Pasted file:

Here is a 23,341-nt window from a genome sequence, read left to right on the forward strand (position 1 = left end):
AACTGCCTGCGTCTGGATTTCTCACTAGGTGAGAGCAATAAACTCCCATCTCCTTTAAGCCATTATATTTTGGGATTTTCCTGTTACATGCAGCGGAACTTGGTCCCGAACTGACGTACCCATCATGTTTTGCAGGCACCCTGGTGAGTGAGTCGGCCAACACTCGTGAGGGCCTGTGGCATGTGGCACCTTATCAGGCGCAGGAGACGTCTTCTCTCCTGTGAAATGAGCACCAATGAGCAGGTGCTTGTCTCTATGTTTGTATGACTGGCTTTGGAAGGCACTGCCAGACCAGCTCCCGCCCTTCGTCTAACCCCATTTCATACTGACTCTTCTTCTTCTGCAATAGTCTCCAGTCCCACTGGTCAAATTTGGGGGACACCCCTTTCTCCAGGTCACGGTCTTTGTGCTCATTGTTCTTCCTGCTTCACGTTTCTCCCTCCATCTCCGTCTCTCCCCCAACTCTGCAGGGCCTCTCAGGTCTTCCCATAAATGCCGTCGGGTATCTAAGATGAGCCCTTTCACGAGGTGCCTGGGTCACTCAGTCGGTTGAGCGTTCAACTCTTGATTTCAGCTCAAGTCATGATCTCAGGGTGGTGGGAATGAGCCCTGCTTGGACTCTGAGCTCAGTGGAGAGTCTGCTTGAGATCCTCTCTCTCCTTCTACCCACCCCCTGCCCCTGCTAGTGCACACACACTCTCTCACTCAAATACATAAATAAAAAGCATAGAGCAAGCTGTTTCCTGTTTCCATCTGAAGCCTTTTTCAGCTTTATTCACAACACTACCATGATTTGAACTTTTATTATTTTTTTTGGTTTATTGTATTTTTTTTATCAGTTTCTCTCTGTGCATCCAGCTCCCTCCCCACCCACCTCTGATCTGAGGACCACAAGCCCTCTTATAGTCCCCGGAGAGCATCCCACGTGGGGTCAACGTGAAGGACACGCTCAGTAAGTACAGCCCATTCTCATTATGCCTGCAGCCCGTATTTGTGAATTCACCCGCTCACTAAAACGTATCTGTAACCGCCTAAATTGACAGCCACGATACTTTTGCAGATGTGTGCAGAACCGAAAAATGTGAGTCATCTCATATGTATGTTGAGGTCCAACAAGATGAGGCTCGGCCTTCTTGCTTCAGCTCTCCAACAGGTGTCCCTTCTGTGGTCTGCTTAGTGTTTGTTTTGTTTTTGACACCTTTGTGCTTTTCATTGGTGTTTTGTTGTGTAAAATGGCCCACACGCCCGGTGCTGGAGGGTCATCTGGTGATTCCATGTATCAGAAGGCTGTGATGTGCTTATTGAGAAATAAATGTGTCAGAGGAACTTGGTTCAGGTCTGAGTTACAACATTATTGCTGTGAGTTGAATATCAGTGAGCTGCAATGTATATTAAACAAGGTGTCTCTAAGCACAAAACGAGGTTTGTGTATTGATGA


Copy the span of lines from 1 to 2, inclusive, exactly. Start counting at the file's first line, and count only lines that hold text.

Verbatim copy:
Here is a 23,341-nt window from a genome sequence, read left to right on the forward strand (position 1 = left end):
AACTGCCTGCGTCTGGATTTCTCACTAGGTGAGAGCAATAAACTCCCATCTCCTTTAAGCCATTATATTTTGGGATTTTCCTGTTACATGCAGCGGAACTTGGTCCCGAACTGACGTACCCATCATGTTTTGCAGGCACCCTGGTGAGTGAGTCGGCCAACACTCGTGAGGGCCTGTGGCATGTGGCACCTTATCAGGCGCAGGAGACGTCTTCTCTCCTGTGAAATGAGCACCAATGAGCAGGTGCTTGTCTCTATGTTTGTATGACTGGCTTTGGAAGGCACTGCCAGACCAGCTCCCGCCCTTCGTCTAACCCCATTTCATACTGACTCTTCTTCTTCTGCAATAGTCTCCAGTCCCACTGGTCAAATTTGGGGGACACCCCTTTCTCCAGGTCACGGTCTTTGTGCTCATTGTTCTTCCTGCTTCACGTTTCTCCCTCCATCTCCGTCTCTCCCCCAACTCTGCAGGGCCTCTCAGGTCTTCCCATAAATGCCGTCGGGTATCTAAGATGAGCCCTTTCACGAGGTGCCTGGGTCACTCAGTCGGTTGAGCGTTCAACTCTTGATTTCAGCTCAAGTCATGATCTCAGGGTGGTGGGAATGAGCCCTGCTTGGACTCTGAGCTCAGTGGAGAGTCTGCTTGAGATCCTCTCTCTCCTTCTACCCACCCCCTGCCCCTGCTAGTGCACACACACTCTCTCACTCAAATACATAAATAAAAAGCATAGAGCAAGCTGTTTCCTGTTTCCATCTGAAGCCTTTTTCAGCTTTATTCACAACACTACCATGATTTGAACTTTTATTATTTTTTTTGGTTTATTGTATTTTTTTTATCAGTTTCTCTCTGTGCATCCAGCTCCCTCCCCACCCACCTCTGATCTGAGGACCACAAGCCCTCTTATAGTCCCCGGAGAGCATCCCACGTGGGGTCAACGTGAAGGACACGCTCAGTAAGTACAGCCCATTCTCATTATGCCTGCAGCCCGTATTTGTGAATTCACCCGCTCACTAAAACGTATCTGTAACCGCCTAAATTGACAGCCACGATACTTTTGCAGATGTGTGCAGAACCGAAAAATGTGAGTCATCTCATATGTATGTTGAGGTCCAACAAGATGAGGCTCGGCCTTCTTGCTTCAGCTCTCCAACAGGTGTCCCTTCTGTGGTCTGCTTAGTGTTTGTTTTGTTTTTGACACCTTTGTGCTTTTCATTGGTGTTTTGTTGTGTAAAATGGCCCACACGCCCGGTGCTGGAGGGTCATCTGGTGATTCCATGTATCAGAAGGCTGTGATGTGCTTATTGAGAAATAAATGTGTCAGAGGAACTTGGTTCAGGTCTGAGTTACAACATTATTGCTGTGAGTTGAATATCAGTGAGCTGCAATGTATATTAAACAAGGTGTCTCTAAGCACAAAACGAGGTTTGTGTATTGATGA